2011 January 09 Sunday
Cashless Economy To Cut Crime?
Is the move toward a cashless economy decreasing crime by reducing the amount of cash people use?
Most violent crime is the result of one person trying to take another person's cash, whether it's an addict robbing a convenience store or one dealer robbing another, says Wright. If cash isn't available to steal, the opportunities to commit crimes dwindle. At the same time, the drug trade, which relies on cash at the ground level and drives a large portion of violent crime, withers. Sure, drug dealers can still transfer funds electronically, but only at high levels. Street dealers are unlikely to use credit card swipe machines anytime soon.
Debit cards are much harder to use because you need to know the PIN. Criminals have been known to force someone to go to an ATM with their card and withdraw money. But then the criminals have basically ratched up their crime to include kidnapping. Plus, the ATM has a camera that might catch the criminals standing near the kidnapped debit card holder.
Another technological change cutting crime: cell phones. People can call the police to summons help as soon as they see a crime being committed. So criminals are more likely to still be at a crime scene when police arrive. Also, a rising number of cell phones have cameras built in. So victims and witnesses to crimes are more likely to snap pictures of the criminals in action.
In the longer run it will become possible to wear a camera that transmits images of nearby people to a server that will do facial recognition and will be able to report when a criminal is anywhere near you. Criminal movements will be tracked in this manner. Also, more buildings and cars will have cameras on them to provide records of crimes.
From the "what they're thinking" dept.:
Most violent crime is the result of one person trying to take another person's property, whether it's an addict robbing a convenience store or one crafstman bartering with another, says Wright. If property isn't available to steal, the opportunities to commit crimes dwindle. At the same time, free trade, which relies on property at the ground level and drives a large portion of violent crime, withers. Sure, goods dealers can still transfer funds electronically, but only at high levels. Street dealers are unlikely to use credit card swipe machines anytime soon.
Criminals have been known to force someone to go to an ATM with their card and withdraw money.
This is called express kidnapping in Mexico and Latin American countries. You are correct that this is not common in the U.S. because the cameras and competent (non corrupt) law enforcement make it easy to catch the perps.
"Cashless Economy To Cut Crime?"
If only. We've got blacks and hispanics around. They commit crimes because that's the kind of animals they are.
I recall reading (but haven't checked) that carjackings rose in the U.S. in parallel with the spreading use of car ignition systems that make hot-wiring much harder. E.g. keys with RFID tags, whose absence causes the car's computer to disable it.
The response of some street criminals was thus to move from car theft to carjacking.
Of course, I may be reciting an urban legend. However, a broader point is probably true -- while (1) making it harder to commit crimes lowers criminal behavior, at the same time (2) criminals adapt, both individually and on a systems basis.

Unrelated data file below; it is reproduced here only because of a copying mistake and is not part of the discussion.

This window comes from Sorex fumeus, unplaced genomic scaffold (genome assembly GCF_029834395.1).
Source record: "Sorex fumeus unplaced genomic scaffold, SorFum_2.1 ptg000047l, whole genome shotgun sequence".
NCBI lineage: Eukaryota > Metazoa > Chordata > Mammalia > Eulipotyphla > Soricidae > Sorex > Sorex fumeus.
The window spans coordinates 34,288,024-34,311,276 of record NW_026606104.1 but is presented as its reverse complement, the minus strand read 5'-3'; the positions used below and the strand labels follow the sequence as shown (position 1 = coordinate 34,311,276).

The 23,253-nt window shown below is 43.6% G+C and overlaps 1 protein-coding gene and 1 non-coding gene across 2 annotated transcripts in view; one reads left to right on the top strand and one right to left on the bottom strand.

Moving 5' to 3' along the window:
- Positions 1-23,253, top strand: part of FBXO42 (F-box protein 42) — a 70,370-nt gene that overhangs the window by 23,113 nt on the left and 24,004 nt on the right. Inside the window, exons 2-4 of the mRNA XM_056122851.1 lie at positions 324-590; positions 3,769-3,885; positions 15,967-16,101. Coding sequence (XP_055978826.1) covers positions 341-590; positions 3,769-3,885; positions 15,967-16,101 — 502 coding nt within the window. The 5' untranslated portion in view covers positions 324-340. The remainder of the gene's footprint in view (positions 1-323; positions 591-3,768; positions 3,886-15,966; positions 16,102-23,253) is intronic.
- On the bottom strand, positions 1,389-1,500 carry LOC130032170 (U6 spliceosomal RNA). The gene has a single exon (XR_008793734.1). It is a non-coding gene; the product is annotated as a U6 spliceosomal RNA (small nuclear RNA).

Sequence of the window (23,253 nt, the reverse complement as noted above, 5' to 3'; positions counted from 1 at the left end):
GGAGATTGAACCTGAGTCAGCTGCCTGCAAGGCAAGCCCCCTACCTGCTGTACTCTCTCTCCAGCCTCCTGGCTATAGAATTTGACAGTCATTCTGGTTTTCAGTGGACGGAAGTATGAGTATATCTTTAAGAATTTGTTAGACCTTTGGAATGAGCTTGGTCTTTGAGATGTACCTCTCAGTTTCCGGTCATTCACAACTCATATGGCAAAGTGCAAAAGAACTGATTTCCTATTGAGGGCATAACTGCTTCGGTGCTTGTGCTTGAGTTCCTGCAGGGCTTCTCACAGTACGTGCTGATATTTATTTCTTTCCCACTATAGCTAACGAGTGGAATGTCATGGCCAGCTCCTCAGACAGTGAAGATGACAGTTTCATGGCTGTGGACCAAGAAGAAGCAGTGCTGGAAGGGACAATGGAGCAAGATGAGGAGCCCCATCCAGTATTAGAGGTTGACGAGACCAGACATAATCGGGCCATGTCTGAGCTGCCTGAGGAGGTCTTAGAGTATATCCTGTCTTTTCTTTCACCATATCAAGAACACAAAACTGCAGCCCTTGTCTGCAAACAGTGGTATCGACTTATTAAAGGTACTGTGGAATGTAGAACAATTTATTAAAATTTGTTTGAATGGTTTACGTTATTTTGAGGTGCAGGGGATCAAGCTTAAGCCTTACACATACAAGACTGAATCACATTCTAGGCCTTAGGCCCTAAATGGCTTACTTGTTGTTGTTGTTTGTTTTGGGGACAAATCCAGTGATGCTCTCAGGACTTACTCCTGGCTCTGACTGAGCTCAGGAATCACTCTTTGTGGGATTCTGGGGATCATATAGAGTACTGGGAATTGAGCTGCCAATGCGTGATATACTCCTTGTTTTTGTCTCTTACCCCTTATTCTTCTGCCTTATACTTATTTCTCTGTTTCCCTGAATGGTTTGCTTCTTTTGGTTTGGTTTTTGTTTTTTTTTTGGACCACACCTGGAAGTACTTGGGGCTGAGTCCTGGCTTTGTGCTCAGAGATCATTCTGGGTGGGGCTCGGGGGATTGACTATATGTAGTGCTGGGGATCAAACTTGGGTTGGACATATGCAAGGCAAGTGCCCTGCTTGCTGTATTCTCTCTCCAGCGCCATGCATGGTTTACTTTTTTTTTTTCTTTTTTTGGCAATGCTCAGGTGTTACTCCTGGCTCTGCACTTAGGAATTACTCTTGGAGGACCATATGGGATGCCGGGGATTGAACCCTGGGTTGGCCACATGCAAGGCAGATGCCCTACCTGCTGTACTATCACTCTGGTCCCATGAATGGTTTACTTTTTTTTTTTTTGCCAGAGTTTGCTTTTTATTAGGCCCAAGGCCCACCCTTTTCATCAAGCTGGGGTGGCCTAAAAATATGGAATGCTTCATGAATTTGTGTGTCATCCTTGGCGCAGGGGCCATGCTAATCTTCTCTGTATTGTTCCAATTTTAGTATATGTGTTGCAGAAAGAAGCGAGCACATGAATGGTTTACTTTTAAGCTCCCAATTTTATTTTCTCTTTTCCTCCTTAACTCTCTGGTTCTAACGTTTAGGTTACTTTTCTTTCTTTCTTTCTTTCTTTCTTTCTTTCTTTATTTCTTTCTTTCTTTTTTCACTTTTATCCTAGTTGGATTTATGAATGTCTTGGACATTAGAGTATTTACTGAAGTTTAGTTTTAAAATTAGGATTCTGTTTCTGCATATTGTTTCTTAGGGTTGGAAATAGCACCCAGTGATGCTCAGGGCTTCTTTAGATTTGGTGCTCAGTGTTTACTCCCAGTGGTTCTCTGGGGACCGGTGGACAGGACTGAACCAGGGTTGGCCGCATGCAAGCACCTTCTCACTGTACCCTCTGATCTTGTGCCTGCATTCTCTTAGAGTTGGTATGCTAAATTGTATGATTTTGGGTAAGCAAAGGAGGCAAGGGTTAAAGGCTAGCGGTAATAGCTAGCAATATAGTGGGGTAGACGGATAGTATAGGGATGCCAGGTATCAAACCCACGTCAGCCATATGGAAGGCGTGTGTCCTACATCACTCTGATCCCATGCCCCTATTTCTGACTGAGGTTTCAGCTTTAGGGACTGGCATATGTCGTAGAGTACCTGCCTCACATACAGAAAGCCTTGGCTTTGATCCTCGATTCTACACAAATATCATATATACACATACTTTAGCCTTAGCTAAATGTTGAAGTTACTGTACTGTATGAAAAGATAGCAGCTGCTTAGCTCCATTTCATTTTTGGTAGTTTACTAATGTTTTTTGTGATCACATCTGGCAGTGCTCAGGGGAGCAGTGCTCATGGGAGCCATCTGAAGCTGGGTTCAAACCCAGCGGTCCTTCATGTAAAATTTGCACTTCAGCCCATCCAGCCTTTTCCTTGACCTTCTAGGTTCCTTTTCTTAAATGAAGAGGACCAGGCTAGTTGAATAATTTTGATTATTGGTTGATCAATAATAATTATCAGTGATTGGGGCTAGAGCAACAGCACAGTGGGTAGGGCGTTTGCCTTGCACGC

I find it particularly unlikely that declining use of cash will lead to changes in illegal drug use in the U.S. There is a giant demand for all the common substances, addictive and not. And a willingness to pay large sums for them. And a gray-market/black-market/organized-crime system to receive payments and transfer them to middlemen and producers. I would expect waves of innovative new behaviors to accompany the declining use of cash, to accommodate the market's demand.
Crime in the West basically peaked in the early 90s after increasing for about 25 years. The main reasons for the peak appear to be increased spending on policing, declining birth rates (most crime is committed by young males) and technological changes.
The reduced use of cash has probably helped, as have computer databases for criminal data. Burgarlies have also tended to go down because of the increasing cheapness of electronics, mountain bikes etc. The main things burglars target these days are expensive flat screen tvs, expensive racing bikes and apple laptops.
However, non of this is likely to deter junkees as their desperate need to get funds will override their concern with getting caught. Similarly, there is no evidence that supply of, or demand for illegal drugs is declining.
Yes, it is also my understanding that better car security systems lead to carjacking. That leads to remote deactivation technology and GPS for tracking a stolen car.
I've read claims that cell phones decrease crime by reducing the time until a crime gets reported. The perps are less likely to get away before the police arrive and more likely to have pictures taken of them.
Yes, criminals are harder pressed to find things worth stealing. I suspect a larger fraction of all wealth gets put into bigger houses and other unstealable stuff.
I'm wondering where this leads. Smarter criminals are doing crime online with stolen identities. But is the total value of stolen stuff going up or down as compared to the size of the economy?
Of course one must always consider the unintended consequences. Just as cash becoming less common leads to an increase in kidnapping, the increased ease of identifying criminals with technology will likely lead to criminals taking the added precaution of eliminating potential witnesses, i.e. more murders.
While the decrease in overall birth rates may have helped decrease the number of prospective violent young male criminals, it doesn't help that the greatest decrease in birth rates is amongst the demographics least likely to commit violent crimes.